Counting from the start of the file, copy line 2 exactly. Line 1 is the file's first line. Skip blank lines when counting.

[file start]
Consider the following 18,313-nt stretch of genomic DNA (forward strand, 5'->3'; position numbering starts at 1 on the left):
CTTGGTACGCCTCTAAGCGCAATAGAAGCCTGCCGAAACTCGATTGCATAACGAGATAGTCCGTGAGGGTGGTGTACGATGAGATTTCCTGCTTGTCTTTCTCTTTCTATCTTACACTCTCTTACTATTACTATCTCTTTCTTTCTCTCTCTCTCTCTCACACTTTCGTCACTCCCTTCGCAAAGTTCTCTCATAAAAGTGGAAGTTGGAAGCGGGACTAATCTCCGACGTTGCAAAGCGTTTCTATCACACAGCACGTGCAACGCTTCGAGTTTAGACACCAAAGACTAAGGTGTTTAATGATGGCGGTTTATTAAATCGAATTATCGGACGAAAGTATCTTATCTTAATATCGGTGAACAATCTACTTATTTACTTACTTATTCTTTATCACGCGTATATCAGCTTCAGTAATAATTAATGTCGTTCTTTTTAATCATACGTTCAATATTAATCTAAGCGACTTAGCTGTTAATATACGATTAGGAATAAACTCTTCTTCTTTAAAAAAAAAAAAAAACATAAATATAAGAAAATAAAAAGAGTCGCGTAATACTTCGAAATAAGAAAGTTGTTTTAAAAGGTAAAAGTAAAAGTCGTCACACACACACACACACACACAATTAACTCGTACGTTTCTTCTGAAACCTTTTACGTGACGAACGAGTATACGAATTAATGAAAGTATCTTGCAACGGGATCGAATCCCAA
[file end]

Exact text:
CTTGGTACGCCTCTAAGCGCAATAGAAGCCTGCCGAAACTCGATTGCATAACGAGATAGTCCGTGAGGGTGGTGTACGATGAGATTTCCTGCTTGTCTTTCTCTTTCTATCTTACACTCTCTTACTATTACTATCTCTTTCTTTCTCTCTCTCTCTCTCACACTTTCGTCACTCCCTTCGCAAAGTTCTCTCATAAAAGTGGAAGTTGGAAGCGGGACTAATCTCCGACGTTGCAAAGCGTTTCTATCACACAGCACGTGCAACGCTTCGAGTTTAGACACCAAAGACTAAGGTGTTTAATGATGGCGGTTTATTAAATCGAATTATCGGACGAAAGTATCTTATCTTAATATCGGTGAACAATCTACTTATTTACTTACTTATTCTTTATCACGCGTATATCAGCTTCAGTAATAATTAATGTCGTTCTTTTTAATCATACGTTCAATATTAATCTAAGCGACTTAGCTGTTAATATACGATTAGGAATAAACTCTTCTTCTTTAAAAAAAAAAAAAAACATAAATATAAGAAAATAAAAAGAGTCGCGTAATACTTCGAAATAAGAAAGTTGTTTTAAAAGGTAAAAGTAAAAGTCGTCACACACACACACACACACACAATTAACTCGTACGTTTCTTCTGAAACCTTTTACGTGACGAACGAGTATACGAATTAATGAAAGTATCTTGCAACGGGATCGAATCCCAA